Korean Popular Culture
Undergraduate | CUR-KOR320 | 2024
- Study method
- 100% online
- 100% online
- Enrol by
- 18 Aug 2024
- Entry requirements
- Prior study needed
- 13 weeks
- Start dates
- 26 Aug 2024
HECS-HELP and FEE-HELP available
Korean Popular Culture
About this subject
At the completion of this subject students will be able to:
- evaluate the political impacts and influence that shape cultural discourses and the production of culture, and apply analytical skills to producing a culturally suitable policy recommendation or action plan
- develop an advanced understanding of how popular culture in the two Koreas has been shaped by and continues to shape social, cultural and economic trends in the peninsula and apply this knowledge in real life work contexts
- assess and identify relevant resources and develop an advanced research project with a coherent and convincing line of argument applying key social sciences theoretical frameworks utilised in the field of Korean Studies
- demonstrate cultural confidence to engage across diverse global contexts, work effectively in teams and to apply these skills in producing a digital presentation applicable to the contemporary world of work
- Korean popular culture in context
- Korean popular music past and present
- Celebrities and global idol cultures
- Korean Cinema
- TV dramas and Netflix
- Korean literature
- Popular culture as protest
- North Korean culture
- North Korean popular culture
- Culture as diplomacy
- Popularising heritage and tradition
This subject offers students an opportunity to gain a deep understanding of South Korean society and history through the study of Korean popular culture, music and film. From trot to K-pop, this subject traces the development of Korean popular music, cinema and other creative industries in Korea. The focus will be on examining the political, cultural, economic and social significance of creative industries in modern Korea, through examining global idol cultures, gaming and fandom communities, the world of South Korean cinema, TV dramas and webtoons, and the role screen cultures have played in Korean society in the past. This subject will also cover North Korean public and popular culture, focusing on the political and social importance of culture in North Korea. Through a range of interactive assessments, students gain advanced skills of critical cultural analysis, as well as an understanding of how culture intersects with national identity and international relations.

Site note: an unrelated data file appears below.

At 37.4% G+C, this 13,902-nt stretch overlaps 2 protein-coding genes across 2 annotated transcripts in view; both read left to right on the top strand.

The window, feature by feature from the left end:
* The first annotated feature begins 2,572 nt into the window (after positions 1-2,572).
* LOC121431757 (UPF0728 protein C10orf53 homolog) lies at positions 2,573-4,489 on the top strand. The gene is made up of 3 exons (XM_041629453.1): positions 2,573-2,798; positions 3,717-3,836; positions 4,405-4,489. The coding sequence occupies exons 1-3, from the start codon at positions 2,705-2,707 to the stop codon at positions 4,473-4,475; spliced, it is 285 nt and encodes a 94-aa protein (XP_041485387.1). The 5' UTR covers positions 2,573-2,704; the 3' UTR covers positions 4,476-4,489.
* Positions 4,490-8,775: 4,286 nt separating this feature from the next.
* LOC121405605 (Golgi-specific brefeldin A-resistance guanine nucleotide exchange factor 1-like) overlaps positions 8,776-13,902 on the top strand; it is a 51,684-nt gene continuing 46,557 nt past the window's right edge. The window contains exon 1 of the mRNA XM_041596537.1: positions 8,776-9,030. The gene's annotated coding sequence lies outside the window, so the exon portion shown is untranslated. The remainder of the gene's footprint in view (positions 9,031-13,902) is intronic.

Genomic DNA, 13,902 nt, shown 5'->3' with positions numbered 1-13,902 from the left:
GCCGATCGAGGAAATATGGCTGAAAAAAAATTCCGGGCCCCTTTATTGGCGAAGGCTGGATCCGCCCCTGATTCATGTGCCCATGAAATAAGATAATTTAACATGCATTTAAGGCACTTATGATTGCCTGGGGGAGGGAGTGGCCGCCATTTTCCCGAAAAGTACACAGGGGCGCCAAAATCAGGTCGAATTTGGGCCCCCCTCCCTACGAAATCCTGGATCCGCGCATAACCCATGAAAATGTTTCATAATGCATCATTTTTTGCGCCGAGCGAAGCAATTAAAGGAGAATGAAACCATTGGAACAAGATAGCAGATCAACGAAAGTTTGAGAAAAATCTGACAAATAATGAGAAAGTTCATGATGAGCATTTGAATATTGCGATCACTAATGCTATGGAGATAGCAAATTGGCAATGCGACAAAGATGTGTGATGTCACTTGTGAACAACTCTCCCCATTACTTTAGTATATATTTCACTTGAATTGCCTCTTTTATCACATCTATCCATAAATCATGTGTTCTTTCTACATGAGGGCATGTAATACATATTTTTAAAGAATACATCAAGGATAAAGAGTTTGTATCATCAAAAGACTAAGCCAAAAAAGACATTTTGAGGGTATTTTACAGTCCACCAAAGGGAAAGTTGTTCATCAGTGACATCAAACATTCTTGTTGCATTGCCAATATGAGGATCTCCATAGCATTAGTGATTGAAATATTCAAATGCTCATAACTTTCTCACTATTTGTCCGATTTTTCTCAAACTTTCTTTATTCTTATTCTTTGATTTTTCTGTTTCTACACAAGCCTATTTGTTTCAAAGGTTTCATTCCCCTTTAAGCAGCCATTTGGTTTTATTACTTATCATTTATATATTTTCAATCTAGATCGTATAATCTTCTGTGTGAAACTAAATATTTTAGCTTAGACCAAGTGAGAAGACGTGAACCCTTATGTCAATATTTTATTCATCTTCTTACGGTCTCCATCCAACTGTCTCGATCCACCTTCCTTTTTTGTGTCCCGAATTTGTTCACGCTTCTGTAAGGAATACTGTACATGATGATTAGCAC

This subject is taught in English, no prior knowledge of Korean language is required.
Please Note: If it’s your first time studying a Curtin University subject you’ll need to complete their compulsory ‘Academic Integrity Program’. It only takes two hours to complete online, and provides you with vital information about studying with Curtin University. The Academic Integrity Program is compulsory, so if it’s not completed your subject grades will be withheld.
Find out more about the Academic Integritymodule.
In order to achieve the learning outcomes of this unit, each week students are expected to study for at least five hours as follows:
(a) Prior to joining the simultaneous face to face sessions, students should listen to the online lecture grammatical points, and engage with the set preparation materials for the week as outlined in Blackboard.
(b) Spend at least 30 minutes to go over new vocabulary.
(c) Participate in 2x45 minute sessions via simultaneous online class environment.
(d) Complete and submit weekly online exercises to support memorisation of learning materials, and to engage with the feedback provided.
- Online-class debates (30%)
- Research essay with annotated bibliography (50%)
- Video group presentation and critical analysis (20%)
For textbook details check your university's handbook, website or learning management system (LMS).
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Credit Point Requisite - students must have successfully completed 200 credit points of study in a Curtin Undergraduate course.
No additional requirements
- 0.125 EFTSL
- This is in the range of 10 to 12 hours of study each week.
Equivalent full time study load (EFTSL) is one way to calculate your study load. One (1.0) EFTSL is equivalent to a full-time study load for one year.
Find out more information on Commonwealth Loans to understand what this means to your eligibility for financial support.
What to study next?
Once you’ve completed this subject it can be credited towards one of the following courses
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